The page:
Learning (Psychology)

Learning (Psychology)

The ability to learn is one of the main functions that make us human. Imagine what would happen if we couldn't learn from our mistakes, or even from others mistakes. This unique ability has puzzled cognitive psychologists for decades. Now, we have a pretty good idea at how learning works, but there are still a few holes we have left to figure out. 

What is Learning?

The definition used by most psychologists is that learning is the ability to use memory from experiences to change behavior in a permanent manner that benefits the learner.

In behavioral psychology, there are 3 main methods of learning: 

  • Classical Conditioning
  • Operant Conditioning
  • Observational Learning

Throughout this article, I'll attempt to give the best summarized version of each, including a few more lesser-known methods of each. If you want an in depth guide of the main three, just click on the header links. 

Classical Conditioning

By far, one of the most famous experiments in cognitive psychology on learning is Pavlov's Dog Experiment. In short, Ivan Pavlov trained (or rather, conditioned) his dogs to salivate before when they heard a bell rang, expecting food was next. 

In short, we take a "unconditioned response" like salivating to food, and pair it to a "conditioned response" like a bell. Using a "conditioned stimulus" like a bell, we can pair the connections of these responses in the dogs to produce classical conditioning. 

John B. Watson was another psychologist interested in classical conditioning, but instead used children as his participants. In his infamous Little Albert Study, Watson conditioned a young boy to be afraid of a white rat. To do so, Watson directed his assistants to bang a piece of metal with a hammer next to Albert's head. It didn't take long before Albert was scared of the white rat - he would whine and cry when he saw one. The problem though, is that he also seemed to be afraid of other white things, and small rodents. 

Classical conditioning pairs two responses together using two unrelated stimuli. 

Operant Conditioning

B.F. Skinner is the psychologist famous for conducting a set of experiments that helped theorize his "operant conditioning". In operant conditioning, we can create increase or decrease certain behaviors by adding or removing stimuli. 

  • Positive reinforcement is adding a stimulus to increase behavior.
  • Negative reinforcement is adding a stimulus to decrease behavior.
  • Positive punishment is removing a stimulus to increase behavior.
  • Negative punishment is removing a stimulus to decrease behavior.  

You can learn more about Skinner's box and reinforcement schedules on the main page, but for now let's skip to the third main method of learning...

Observational Learning

Albert Bandura did the early ground work on observational learning. According to him, observational learning is a form of social learning that happens when we watch other people. The best real-world example of this is his Bobo Doll Experiment.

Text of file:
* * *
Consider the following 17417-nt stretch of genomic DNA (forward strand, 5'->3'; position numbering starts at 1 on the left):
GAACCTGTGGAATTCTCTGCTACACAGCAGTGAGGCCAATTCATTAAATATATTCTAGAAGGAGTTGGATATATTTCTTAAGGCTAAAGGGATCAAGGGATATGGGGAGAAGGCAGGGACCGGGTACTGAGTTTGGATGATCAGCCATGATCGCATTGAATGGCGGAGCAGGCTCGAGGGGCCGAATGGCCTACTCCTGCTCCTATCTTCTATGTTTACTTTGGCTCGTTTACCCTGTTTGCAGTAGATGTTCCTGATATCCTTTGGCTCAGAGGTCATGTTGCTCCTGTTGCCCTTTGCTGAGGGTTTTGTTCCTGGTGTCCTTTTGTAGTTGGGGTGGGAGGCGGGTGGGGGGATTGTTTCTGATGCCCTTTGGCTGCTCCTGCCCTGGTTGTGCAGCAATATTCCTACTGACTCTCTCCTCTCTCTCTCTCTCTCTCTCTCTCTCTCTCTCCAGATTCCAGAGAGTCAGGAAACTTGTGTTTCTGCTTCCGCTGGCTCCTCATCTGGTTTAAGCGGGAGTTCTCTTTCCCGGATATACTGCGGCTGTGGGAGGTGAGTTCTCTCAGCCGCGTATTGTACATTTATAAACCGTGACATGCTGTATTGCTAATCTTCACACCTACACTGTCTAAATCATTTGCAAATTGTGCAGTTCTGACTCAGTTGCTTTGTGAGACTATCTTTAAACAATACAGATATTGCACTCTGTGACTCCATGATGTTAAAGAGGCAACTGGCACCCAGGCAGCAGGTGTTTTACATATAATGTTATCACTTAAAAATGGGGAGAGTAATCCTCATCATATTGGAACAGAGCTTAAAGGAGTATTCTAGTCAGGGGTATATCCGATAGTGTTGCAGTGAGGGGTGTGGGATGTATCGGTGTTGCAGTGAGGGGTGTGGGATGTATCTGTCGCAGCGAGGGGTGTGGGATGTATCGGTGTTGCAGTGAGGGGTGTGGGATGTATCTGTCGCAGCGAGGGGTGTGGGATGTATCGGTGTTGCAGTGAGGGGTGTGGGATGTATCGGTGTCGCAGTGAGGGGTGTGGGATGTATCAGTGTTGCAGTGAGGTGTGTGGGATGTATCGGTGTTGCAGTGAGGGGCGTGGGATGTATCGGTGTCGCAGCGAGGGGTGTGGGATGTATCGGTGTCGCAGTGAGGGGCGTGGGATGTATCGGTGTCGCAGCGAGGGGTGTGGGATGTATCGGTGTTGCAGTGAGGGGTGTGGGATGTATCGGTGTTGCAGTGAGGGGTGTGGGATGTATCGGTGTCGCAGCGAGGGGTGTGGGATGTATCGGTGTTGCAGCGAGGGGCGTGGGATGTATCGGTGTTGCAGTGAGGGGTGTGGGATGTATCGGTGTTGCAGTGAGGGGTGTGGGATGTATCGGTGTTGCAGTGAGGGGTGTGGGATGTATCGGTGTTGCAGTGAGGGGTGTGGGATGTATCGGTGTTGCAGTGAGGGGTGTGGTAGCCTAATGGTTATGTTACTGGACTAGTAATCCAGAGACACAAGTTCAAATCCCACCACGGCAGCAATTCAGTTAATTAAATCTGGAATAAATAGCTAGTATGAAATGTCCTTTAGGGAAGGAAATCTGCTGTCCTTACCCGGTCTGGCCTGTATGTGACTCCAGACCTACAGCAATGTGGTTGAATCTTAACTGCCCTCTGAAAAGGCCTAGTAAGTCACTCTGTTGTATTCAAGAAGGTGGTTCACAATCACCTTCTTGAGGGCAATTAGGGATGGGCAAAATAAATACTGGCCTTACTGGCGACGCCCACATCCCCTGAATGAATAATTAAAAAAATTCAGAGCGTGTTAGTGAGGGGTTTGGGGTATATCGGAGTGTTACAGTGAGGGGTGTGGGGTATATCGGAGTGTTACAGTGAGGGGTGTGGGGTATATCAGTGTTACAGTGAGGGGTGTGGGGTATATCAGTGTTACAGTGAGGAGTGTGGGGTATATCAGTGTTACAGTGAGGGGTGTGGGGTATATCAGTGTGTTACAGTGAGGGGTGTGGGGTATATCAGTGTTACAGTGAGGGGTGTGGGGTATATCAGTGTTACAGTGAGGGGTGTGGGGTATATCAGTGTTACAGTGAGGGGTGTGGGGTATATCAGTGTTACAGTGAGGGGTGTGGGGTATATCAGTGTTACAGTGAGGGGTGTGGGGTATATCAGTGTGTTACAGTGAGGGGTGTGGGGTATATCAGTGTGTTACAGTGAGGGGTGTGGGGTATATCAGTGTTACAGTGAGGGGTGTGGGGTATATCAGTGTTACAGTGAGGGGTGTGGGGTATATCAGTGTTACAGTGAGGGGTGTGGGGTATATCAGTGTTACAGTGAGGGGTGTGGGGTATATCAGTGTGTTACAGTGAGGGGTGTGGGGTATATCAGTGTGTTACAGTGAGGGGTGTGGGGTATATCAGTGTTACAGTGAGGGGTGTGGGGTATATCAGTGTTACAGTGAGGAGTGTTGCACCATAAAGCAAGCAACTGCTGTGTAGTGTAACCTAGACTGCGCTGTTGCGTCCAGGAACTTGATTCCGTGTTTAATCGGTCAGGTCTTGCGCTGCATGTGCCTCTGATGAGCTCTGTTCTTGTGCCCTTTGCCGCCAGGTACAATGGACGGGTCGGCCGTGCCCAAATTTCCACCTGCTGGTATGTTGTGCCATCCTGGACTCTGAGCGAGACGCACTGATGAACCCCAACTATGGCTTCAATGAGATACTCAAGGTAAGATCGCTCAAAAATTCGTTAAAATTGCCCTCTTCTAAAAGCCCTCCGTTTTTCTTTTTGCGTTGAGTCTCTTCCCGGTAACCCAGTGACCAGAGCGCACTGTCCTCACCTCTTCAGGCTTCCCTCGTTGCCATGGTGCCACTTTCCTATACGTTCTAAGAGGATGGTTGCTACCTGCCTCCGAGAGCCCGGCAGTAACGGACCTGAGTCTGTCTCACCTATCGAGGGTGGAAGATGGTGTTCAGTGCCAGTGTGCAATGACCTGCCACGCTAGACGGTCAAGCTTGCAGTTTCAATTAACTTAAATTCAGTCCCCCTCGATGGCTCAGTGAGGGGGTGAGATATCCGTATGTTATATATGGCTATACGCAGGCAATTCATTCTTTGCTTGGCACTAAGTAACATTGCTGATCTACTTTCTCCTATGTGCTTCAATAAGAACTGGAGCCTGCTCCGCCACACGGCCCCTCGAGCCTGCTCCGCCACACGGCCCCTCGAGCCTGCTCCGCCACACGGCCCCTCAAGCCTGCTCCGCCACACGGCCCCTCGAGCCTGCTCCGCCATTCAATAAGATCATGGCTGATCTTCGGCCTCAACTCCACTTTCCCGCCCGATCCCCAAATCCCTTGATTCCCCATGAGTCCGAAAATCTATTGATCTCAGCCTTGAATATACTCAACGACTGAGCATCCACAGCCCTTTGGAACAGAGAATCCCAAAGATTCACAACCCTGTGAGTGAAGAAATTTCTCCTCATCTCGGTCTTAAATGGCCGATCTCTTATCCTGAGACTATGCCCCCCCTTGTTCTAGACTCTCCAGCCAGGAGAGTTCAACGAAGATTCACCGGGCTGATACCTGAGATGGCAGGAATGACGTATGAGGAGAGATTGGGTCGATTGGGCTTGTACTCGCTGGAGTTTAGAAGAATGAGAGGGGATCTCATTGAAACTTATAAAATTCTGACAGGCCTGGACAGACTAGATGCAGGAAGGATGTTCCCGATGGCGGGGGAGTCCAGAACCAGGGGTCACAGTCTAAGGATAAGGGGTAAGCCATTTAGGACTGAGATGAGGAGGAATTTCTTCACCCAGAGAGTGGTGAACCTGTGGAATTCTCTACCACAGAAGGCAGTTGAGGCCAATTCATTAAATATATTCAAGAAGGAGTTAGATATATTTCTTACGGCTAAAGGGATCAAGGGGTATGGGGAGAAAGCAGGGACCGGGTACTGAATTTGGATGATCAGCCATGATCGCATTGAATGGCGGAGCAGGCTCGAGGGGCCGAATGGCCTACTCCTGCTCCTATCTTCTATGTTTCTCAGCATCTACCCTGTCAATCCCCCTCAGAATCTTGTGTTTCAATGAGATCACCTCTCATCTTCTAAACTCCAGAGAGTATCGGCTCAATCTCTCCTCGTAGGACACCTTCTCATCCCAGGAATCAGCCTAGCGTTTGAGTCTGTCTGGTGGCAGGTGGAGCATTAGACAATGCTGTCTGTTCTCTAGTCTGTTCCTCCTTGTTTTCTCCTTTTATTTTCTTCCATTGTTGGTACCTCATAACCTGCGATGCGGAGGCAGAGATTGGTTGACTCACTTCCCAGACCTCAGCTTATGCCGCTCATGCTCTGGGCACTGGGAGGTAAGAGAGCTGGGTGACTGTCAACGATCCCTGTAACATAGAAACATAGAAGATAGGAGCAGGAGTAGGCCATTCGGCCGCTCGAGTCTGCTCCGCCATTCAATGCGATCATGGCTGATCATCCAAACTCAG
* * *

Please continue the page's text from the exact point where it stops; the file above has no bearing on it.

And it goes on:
In 1961, he placed children in a room with some adults and a large bobo doll clown. The children were split into two groups: one group saw the adults act mean towards the doll, the other's didn't pay much attention to the doll. 

After the children watched the adults "play" for 10 minutes, they were moved into another room with more exciting toys. The intent was to then take the toys away and frustrate the children. Albert Bandura then did exactly that and moved them into a third room with a Bobo doll. 

The goal was to see how the children reacted to the Bobo doll when they were frustrated. The group that saw the adults acting in a violent manner like hitting, kicking, and yelling the doll... acted the same way!

This proves we can learn behaviors and re-enact them by watching how others act. 

Latent Learning

Latent learning isn't classified as a main learning method since there isn't enough research behind it yet. The idea goes like this: we can learn without any obvious reinforcement, punishment, or association of a certain behavior. 

Tolman was one of the first people to theorize that there were other ways to learn than the strict behaviorist views. In the famous Tolman and Honzik Maze experiment, Tolman set up a maze for rats to run through. 

In short, for 10 days, some rats would be fed when they reached the end of the maze, and others would just be taken out. After 10 days, Tolman started to feed the rats that reached the end of the maze to see if they could "remember" how to get to the end of the maze. 

The results are that the mice who went through the maze for the first 10 days and weren't fed at the end, but then were fed after the 10 days, seemed to learn to complete the maze the fastest after they started getting fed. This experiment suggests that we may learn things that aren't apparent until the circumstances require us to show our knowledge. 

Perceptual Learning

If you can differentiate two different musical tones, or can read in braille, you have mastered a form of perceptual learning.